Battery life is a critical aspect to consider when purchasing a new portable device. Hardware companies are targeting efficiency more than ever, and while battery life has certainly improved in recent years, there’s always more that can be done.

Video playback is one common case scenario where efficiency is crucial and where a lengthy battery life is an infrequently found godsend. Hopping on an intercontinental flight and wanting to catch up on Game of Thrones? The number of episodes you can watch is going to be dictated by your laptop or tablet’s battery life, and of course, settings like screen brightness and background tasks.

But what you may not realize is that the video player itself, and the format your videos are encoded in, can also have an impact on battery life consumption. Or do they?

Over the course of the last two weeks, I’ve been digging deep into what the optimal playback setup is for lengthening battery life. Throughout more than 145 hours of testing, I’ve looked at a range of Windows video players, including the stock Windows 8 app, Windows Media Player, VLC and MPC-HC, plus many encoding formats such as H.264, Xvid, and the all-new HEVC format.

This article won’t give you a rundown of every possible playback combination on every hardware platform – testing this would take far too long to be reasonable – but the results compiled so far are certainly enlightening.

Testing Video Players

Before we looked at video formats, we need to establish which video player is the most efficient. I chose some of the most popular Windows apps for the desktop and for the Modern/Metro interface. But first, it’s worth discussing hardware.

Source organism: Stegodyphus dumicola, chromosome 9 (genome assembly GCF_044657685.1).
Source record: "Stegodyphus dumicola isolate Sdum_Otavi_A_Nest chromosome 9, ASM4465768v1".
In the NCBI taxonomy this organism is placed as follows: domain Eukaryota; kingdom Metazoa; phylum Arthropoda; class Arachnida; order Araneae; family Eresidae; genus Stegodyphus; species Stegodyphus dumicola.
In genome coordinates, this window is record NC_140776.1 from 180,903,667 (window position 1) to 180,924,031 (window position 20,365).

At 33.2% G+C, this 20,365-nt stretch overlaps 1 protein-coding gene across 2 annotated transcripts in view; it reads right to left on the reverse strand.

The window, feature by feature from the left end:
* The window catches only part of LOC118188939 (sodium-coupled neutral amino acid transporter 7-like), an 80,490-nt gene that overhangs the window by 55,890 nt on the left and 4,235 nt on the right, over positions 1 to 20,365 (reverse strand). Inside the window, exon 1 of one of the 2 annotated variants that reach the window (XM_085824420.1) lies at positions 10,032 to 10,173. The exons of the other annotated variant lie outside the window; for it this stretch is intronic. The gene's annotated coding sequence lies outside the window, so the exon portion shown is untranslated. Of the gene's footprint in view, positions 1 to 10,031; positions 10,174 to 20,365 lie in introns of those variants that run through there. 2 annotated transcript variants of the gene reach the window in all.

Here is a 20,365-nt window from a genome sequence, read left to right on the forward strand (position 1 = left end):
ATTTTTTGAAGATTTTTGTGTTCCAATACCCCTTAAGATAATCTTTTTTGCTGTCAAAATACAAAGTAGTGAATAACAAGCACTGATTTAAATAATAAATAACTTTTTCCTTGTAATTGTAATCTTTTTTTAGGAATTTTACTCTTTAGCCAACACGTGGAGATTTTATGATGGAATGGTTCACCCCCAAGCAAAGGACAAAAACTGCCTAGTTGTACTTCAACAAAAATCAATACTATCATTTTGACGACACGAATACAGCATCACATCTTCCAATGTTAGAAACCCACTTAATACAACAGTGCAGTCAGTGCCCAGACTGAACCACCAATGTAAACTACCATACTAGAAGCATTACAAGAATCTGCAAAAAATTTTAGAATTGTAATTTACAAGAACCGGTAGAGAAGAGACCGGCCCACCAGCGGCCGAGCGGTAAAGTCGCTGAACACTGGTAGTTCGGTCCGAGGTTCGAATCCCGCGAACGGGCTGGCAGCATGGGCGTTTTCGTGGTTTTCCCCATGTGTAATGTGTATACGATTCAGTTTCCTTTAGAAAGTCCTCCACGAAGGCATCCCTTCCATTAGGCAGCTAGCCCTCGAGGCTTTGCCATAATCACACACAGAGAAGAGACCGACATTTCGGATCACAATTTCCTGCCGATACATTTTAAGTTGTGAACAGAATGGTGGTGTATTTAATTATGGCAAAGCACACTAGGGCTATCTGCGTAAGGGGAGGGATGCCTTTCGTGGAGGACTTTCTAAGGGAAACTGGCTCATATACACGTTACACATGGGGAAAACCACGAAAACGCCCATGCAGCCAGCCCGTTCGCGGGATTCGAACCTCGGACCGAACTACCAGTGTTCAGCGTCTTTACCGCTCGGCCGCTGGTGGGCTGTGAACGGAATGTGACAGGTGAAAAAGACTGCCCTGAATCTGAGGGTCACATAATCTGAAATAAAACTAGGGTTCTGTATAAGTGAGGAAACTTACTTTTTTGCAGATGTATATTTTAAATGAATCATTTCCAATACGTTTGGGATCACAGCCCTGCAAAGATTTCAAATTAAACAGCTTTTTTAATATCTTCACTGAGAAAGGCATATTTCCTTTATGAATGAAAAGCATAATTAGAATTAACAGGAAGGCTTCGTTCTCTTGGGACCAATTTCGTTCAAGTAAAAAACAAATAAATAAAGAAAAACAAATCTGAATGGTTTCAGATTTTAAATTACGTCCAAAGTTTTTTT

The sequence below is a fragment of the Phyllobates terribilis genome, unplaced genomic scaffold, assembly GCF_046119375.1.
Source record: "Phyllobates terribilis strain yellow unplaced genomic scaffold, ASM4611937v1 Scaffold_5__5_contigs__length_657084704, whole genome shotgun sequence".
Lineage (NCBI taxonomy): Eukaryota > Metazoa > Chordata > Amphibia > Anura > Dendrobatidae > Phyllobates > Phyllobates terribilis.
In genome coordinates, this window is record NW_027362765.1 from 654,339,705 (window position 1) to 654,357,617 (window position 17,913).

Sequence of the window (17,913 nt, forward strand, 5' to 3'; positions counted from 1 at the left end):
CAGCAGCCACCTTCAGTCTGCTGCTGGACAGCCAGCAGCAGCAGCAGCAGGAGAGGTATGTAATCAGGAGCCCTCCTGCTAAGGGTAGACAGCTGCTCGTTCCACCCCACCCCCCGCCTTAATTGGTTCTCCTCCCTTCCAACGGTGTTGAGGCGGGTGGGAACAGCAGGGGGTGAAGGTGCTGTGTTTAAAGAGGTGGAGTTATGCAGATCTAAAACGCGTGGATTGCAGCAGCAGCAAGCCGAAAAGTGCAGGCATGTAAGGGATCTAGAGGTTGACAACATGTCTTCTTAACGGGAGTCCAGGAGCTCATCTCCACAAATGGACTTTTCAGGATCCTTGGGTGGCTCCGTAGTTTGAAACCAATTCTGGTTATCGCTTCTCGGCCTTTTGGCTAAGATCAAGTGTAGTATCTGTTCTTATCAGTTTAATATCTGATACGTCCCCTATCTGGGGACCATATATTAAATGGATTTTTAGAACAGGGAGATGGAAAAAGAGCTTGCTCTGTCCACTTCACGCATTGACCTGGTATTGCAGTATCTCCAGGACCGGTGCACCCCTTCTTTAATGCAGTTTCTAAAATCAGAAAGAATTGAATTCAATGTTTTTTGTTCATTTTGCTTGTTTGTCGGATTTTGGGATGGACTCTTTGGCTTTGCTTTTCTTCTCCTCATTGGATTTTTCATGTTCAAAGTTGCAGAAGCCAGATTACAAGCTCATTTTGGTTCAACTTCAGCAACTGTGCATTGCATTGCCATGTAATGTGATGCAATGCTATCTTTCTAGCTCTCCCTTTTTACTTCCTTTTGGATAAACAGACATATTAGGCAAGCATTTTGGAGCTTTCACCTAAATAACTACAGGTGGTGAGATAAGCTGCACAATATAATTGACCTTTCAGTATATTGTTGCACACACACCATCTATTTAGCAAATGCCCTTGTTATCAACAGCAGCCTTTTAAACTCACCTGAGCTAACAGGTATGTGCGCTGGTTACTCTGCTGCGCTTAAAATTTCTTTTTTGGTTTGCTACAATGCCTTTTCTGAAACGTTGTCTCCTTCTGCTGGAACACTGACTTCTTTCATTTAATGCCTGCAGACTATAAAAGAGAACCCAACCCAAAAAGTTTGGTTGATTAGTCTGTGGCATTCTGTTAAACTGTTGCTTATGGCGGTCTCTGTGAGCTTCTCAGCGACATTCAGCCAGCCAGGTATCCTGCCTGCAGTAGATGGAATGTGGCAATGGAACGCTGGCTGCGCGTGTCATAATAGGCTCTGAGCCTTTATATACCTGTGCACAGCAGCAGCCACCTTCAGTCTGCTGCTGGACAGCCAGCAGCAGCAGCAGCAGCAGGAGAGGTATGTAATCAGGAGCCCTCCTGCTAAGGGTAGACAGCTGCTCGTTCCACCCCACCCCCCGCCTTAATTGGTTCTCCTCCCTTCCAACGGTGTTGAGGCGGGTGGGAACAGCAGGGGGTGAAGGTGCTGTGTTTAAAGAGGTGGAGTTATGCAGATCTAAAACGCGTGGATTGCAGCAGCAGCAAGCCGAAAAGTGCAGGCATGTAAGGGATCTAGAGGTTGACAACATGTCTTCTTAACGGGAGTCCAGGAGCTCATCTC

Our primary testbed was a Lenovo Miix 2 8 tablet based on Intel’s ‘Bay Trail’ Atom platform. We’re talking about a 1.33 GHz quad-core Z3740 SoC with a 667 MHz Intel HD Graphics GPU, WXGA display and 2 GB of RAM, with the all-important capability of hardware accelerated H.264 decoding.

An Acer Ivy Bridge-based laptop was used as a secondary testing machine. The Aspire Timeline U M3-581TG has dual-core Core i7-3517U CPU clocked at 1.90 GHz with an Intel HD Graphics 4000 GPU (the dedicated Nvidia graphics were disabled for testing), 4 GB of RAM and a WXGA display. At this stage I’ve only tested on Intel-based x86-64 hardware, but I may follow up this article by testing on ARM devices if readers show interest.

Ideally I would have tested on Haswell hardware as well, but a Surface 2 Pro that I requested didn’t arrive in time for publishing. Haswell’s newer architecture is inherently more efficient than Ivy Bridge, although both chips are produced using a 22nm process and Haswell only has a small real-world performance advantage. I wouldn’t expect results to change much if we had tested Haswell.

The stock Windows 8 Videos app is the first video player we tested with. This is the default app that launches when you open many video types in the latest Windows revision, such as MP4. It’s a Metro-interface app with a limited feature set and limited format support, but it often gets the job done with little fuss. For those less Metro inclined, Windows Media Player is the default application for media playback in Windows, which was also tested throughout.

Choosing a third party video player wasn't too difficult, VLC is arguably the most popular of the bunch and is available in both desktop and Metro iterations. The VLC Metro app is relatively new, and even without looking at battery life data, it isn’t an app I would personally recommend as it only has a small subset of the desktop app’s features. It does boast support for a huge range of formats just like its desktop counterpart, but at this stage it’s premature and very buggy.